Canada needs to revamp its tourism marketing strategy and reduce flight costs to reverse the abrupt decline in the number of tourists visiting the country compared to a decade ago, the Canadian Chamber of Commerce said in a report.
Back in 2002, around 20 million foreign travellers visited Canada, making us the seventh largest tourism destination in the world. The number of visitors, however, dropped to 15.9 million in 2012, lowering Canada’s ranking to the 18th place.
Most of this decline can be attributed to the rise of the Canadian dollar as well as the serious recession in the U.S., which is the source of most foreign visitors to Canada. The Chamber said, however, that given these shifts in the market Canada should have developed effective business strategies in response.
The Chamber notes that Canada is currently spending less in tourism marketing than many of its tourism rivals, including Ireland, Australia, Mexico, and New Zealand, all of which have seen increases in the volume of foreign visitors, unlike Canada.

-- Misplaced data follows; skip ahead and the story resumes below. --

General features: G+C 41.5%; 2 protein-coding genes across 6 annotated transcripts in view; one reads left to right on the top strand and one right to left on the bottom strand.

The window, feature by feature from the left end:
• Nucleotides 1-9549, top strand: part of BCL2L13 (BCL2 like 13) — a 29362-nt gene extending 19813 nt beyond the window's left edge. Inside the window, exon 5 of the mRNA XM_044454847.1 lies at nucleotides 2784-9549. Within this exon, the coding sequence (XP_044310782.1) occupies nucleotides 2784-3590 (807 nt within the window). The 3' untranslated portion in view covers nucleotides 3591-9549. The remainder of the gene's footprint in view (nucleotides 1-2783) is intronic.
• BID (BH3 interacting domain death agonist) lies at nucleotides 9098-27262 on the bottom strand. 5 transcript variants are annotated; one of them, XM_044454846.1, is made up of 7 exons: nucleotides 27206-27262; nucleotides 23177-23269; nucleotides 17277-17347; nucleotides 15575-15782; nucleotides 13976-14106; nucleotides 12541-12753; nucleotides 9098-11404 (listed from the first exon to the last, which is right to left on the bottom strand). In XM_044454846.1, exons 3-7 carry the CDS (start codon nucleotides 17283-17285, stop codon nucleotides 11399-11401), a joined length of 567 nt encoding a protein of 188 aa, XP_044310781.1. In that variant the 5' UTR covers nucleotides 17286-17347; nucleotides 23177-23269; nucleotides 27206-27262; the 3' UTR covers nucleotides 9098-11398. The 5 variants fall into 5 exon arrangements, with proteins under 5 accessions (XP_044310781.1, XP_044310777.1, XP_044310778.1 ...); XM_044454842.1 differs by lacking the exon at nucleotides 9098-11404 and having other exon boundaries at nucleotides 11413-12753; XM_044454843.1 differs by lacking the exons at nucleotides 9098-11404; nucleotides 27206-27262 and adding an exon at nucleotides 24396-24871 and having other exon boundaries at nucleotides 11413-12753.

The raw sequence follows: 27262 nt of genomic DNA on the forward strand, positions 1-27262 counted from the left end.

User fees and levies on aviation driving up Canadian flight costs are another concern, the Chamber said.
“Because the air mode enables all the other sectors of the tourism community, policies affecting this one sector damage all the others that rely on it, including accommodations, restaurants, sports, and arts events,” the report stated.
These non-carrier charges account for as much as 40 to 70 percent of passenger costs, the Chamber said. Passengers then need to pay taxes on the user fees, driving the costs up even further.
Canada also doesn’t rebate the goods and services tax (GST) for international travellers, unlike other G8 nations, adding to the disincentives for tourists visiting Canada.
To reverse this declining trend in the number of tourists, the federal government needs to re-evaluate the cost competitiveness of the tourism sector and reduce government-imposed costs to the sector, the Chamber said, adding that marketing efforts need to be increased to levels competitive with our tourism rivals.
The Canadian Tourism Commission also needs to direct a tourism competition strategy involving the private sector and different levels of government to enhance the tourism sector and improve quality for visitors, the Chamber added.
According to the Chamber, the travel and tourism sector contributes close to $80 billion to the Canadian economy annually and accounts for over 600,000 jobs.